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The maximum monthly mean values of δ18O in the HIRS, USYR, and QIRS were in September, February, and October, respectively, while the minimum monthly mean values were in May, July, and June, respectively. Owing to the significant distance from west to east in the HIRS, the δ18O values in the different rivers varied greatly; for example, in the Danghe River, in May and October, there was a higher depletion of δ18O (−11 ‰), while in February, it was more enriched (−9 ‰). The δ18O in the Shule River water in the western segment fluctuated greatly compared with that of the three rivers in the Shiyang River basin in the eastern segment. The Heihe River basin in the middle reaches had the highest average value of δ18O, followed by the Shiyang River basin in the eastern part, while that of the Shule River basin in the western part was significantly negative, with an average value of −9.97 ‰. The δ18O value in the river water of the Heihe River, located in the middle of the Qilian Mountains, was positive, with an annual average of −7.75 ‰ and −6.79 ‰ in April.

In the USYR system, except in the Jinqiang River, the river water δ18O values of the Huangshui and Datong rivers were relatively positive, with mean values of −7.76 ‰ and −7.58 ‰, respectively. The δ18O values of the river water in the Jinqiang River were relatively negative, with large fluctuations. In the QIRS, because of the large extent of uninhabited areas, sampling was conducted only in the Buha River, in which the δ18O values ranged from −9.47 ‰ to −7.96 ‰, with a mean of −8.59 ‰. In terms of its weak seasonal variation, the maximum δ18O occurred in October, and the minimum occurred in June.

The mean d-excess values in the Qilian Mountains, HIRS, USYR system, and QIRS were 13.63 ‰, 13.78 ‰, 13.56 ‰, and 20.20 ‰, respectively. According to the monthly mean values, the following was noted: USYR < HIRS < QIRS. In the HIRS, the d-excess value ranged from 8.52 ‰ to 16.15 ‰, except in the Dang River, where the annual variations in the other rivers were low. In the USYR, the d-excess value in the Jinqiang River was more positive than those of the Datong and Huangshui rivers (Fig. 6).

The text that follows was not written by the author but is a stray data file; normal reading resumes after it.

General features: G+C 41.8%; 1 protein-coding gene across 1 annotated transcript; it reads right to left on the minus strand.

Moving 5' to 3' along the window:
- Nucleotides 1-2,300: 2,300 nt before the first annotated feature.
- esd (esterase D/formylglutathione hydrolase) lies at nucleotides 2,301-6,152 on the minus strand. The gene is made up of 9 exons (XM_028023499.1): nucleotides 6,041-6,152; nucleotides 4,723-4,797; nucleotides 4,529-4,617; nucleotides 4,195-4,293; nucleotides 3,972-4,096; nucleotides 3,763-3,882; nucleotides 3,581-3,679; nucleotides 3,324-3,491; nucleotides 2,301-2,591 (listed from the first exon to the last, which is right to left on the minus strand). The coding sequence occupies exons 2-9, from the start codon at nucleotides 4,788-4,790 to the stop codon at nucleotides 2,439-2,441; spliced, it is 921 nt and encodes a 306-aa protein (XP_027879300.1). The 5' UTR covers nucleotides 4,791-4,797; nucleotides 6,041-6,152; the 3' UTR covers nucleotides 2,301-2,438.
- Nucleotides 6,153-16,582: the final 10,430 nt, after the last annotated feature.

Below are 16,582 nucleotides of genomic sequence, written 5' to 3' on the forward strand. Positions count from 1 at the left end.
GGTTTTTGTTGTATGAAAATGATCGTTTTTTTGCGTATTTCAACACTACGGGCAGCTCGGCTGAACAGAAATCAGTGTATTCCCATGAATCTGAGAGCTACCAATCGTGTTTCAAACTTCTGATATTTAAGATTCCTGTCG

https://hess.copernicus.org/articles/27/97/2023/hess-27-97-2023-f06

Figure 6Temporal variation of d-excess in the outlet river in the Qilian Mountains.

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The differences in the stable isotopes in river water reflect the differences in the recharge sources and recharge processes in different river systems. If river water is only supplied by precipitation, its stable isotope composition should be closer to the stable isotope variation in precipitation. However, in this study, there was a significant difference between δ18O in the river water and precipitation, which indicates that the potential recharge source of these three river systems is not only precipitation.

3.1.5 Groundwater

Variations in the stable isotopes in groundwater were highly consistent with those of river water, the annual fluctuation was low, and there were no evident time variations. The δ18O in the groundwater in the Qilian Mountains ranged from −8.99 ‰ to −8.50 ‰, with a mean value of −8.76 ‰. In the HIRS, USYR system, and QIRS, the δ18O variation ranged from −9.01 to −8.43 ‰, −9.37 ‰ to −8.43 ‰, and −9.12 ‰ to −7.60 ‰, respectively, with corresponding mean values of −8.78 ‰, −8.83 ‰, and −8.55 ‰ (Fig. 7). The temporal variations in the δ18O values in river water and groundwater in the study area were highly consistent, which confirms that precipitation and supra-permafrost water may be transformed into groundwater runoff and then recharge. The δ18O concentration in the groundwater was more negative than that of the river water, which indicates that the evaporation effect of groundwater was relatively weak compared with that of river water. The mutual transformation relationship and frequent exchange processes between groundwater and river water were confirmed. In alpine desert zones, sparse vegetation, large soil particles, and high permeability are conducive to the infiltration of precipitation, snow, and ice meltwater, which can be converted into groundwater, thus replenishing runoff.

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Figure 7Stable isotope characteristics of groundwater in the Qilian Mountains.

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3.2 Relationships of stable isotopes between river water and various water sources